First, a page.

“We can’t just sit here, Colonel,” Kwon said. “We have to get into this fight somehow.”
    I didn’t answer right away. I felt the same emotions he did. Watching fellow marines struggle just a few hundred yards away while sitting idle was torment. Fortunately, a solution pushed up through the trees behind us less than a minute later.
    I figured the machine had been hit by our blast, or a blast from one of the other platoons on hunter-killer duty. One side of it was scorched black and dented in spots. The gigantic machine was damaged and missing one of its thick walking legs, but it was still able to move faster than a man could run. It shouldered its way among the trees and loomed over us. The tree Sandra was in went over and down with a resounding crash. I saw her spring out of it to safety, like a cat leaping from danger.
    My men engaged it without orders, which was fine with me. Being well-trained and somewhat experienced in dealing with the big machines, they tripled up on each of the flashing anti-personnel turrets that sprayed us with raking fire. My men in their new battle suits had several advantages over previous marine units that had met such enemies. We had approximately double the firepower, greater mobility and superior armor. Still, we were taking casualties. Within thirty seconds, we’d taken out six of the sixteen turrets but were down to seventeen effectives. I gritted my teeth as the enemy beam turrets focused in on our dead and wounded and hosed them with merciless fire. Incapacitated men were burned to slag. The Macros hadn’t updated their software much in the area of identifying active threats versus disabled ones. They liked to be sure.
    There was one more critical power our troops now had that they’d never been able to employ before. I decided to use it now.
    “Fly up,” I shouted on the unit override. “Get up on top of this tin can. We’ll knock out its big gun, and it won’t be able to touch us.”
    The men liked my idea. They lifted off in every direction. Sandra couldn’t fly, but she was still one of the first ones to reach the top. Using her two knives like a pair of mountain-climbers ice-axes, she sprang up the nearest massive leg. She was up to the top faster than one of the local monkeys could reach the top of a palm tree.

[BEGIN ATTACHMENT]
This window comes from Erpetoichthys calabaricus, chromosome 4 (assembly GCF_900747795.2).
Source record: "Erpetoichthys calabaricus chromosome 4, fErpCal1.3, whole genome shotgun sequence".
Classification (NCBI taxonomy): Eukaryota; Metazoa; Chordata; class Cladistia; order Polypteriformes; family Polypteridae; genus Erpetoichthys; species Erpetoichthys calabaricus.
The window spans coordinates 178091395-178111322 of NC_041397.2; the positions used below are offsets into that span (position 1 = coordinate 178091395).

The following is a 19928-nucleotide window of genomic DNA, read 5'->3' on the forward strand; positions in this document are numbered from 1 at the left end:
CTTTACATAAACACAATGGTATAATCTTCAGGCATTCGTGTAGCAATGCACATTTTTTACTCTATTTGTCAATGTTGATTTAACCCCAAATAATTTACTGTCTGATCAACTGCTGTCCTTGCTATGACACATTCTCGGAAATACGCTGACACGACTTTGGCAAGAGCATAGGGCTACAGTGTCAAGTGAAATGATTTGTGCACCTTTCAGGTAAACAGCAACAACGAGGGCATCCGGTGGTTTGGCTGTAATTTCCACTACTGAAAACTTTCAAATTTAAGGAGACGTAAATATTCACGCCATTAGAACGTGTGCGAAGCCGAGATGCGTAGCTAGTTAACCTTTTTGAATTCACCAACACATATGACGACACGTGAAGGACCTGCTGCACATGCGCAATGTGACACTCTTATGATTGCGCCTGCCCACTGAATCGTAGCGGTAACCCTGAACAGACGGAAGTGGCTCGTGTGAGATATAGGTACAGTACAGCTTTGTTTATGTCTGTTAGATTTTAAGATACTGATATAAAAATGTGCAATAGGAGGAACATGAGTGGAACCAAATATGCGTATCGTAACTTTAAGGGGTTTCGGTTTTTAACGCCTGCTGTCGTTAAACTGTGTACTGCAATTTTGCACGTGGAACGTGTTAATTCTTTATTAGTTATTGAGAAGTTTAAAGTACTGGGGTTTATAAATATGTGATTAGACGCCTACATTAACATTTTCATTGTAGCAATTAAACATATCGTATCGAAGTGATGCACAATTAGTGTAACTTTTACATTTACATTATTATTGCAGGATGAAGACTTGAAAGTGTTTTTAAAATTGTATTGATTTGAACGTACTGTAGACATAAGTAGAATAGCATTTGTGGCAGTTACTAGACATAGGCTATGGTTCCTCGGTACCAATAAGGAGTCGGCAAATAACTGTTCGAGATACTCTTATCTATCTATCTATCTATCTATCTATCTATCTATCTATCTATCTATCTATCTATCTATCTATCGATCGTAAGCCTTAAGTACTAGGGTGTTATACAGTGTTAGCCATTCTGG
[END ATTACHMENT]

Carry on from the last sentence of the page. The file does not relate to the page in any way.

Up top, the enemy had two weapons systems to deal with. There was a heavy beam projector and a flechette-style anti-air battery. Neither was effective against a team of armored infantry at very close range. We disabled the systems and the Macro couldn’t touch us.
    “That was great, Colonel,” Kwon said, breathing hard. He clanked up to me, his boots heavily stomping on the metal skin of the Macro’s back. He’d turned on his magnetics to keep a firm footing. I ordered the rest of the men to do the same.
    “What are we going to do now?” Kwon asked me.
    “Just wait a second. We’ll see if this Macro figures it out.”
    “Figures out what?”
    I didn’t have to answer him. The monster proceeded to do exactly what I’d hoped it would. Calculating that it could not effectively remove us, it decided to ignore us and moved on to the next target of opportunity. It strode toward the walls of Fort Pierre and stepped right over them. There, it could use its belly-turrets on a target-rich environment.
    “What now, sir?” shouted Captain Sloan.
    “The free ride is over,” I told him. “Now, we kill it.”
    I threw myself over the side and glided down to join the base defenders. In a massive blaze of firepower, we tore the huge machine apart.

— 37

    When the enemy had taken losses of approximately thirty percent of their assaulting force, they suddenly withdrew into the trees. I knew it was only temporary. Speculating as to why they had withdrawn, one man’s interpretation was as good as another’s. Perhaps they’d reached a preset loss-limit. I doubted that one, as they were taking out a strongpoint and had to expect heavy losses to begin with. The only other conclusion was they had to regroup and rejoin with supporting forces. I put my money on that possibility, and it later turned out to be correct.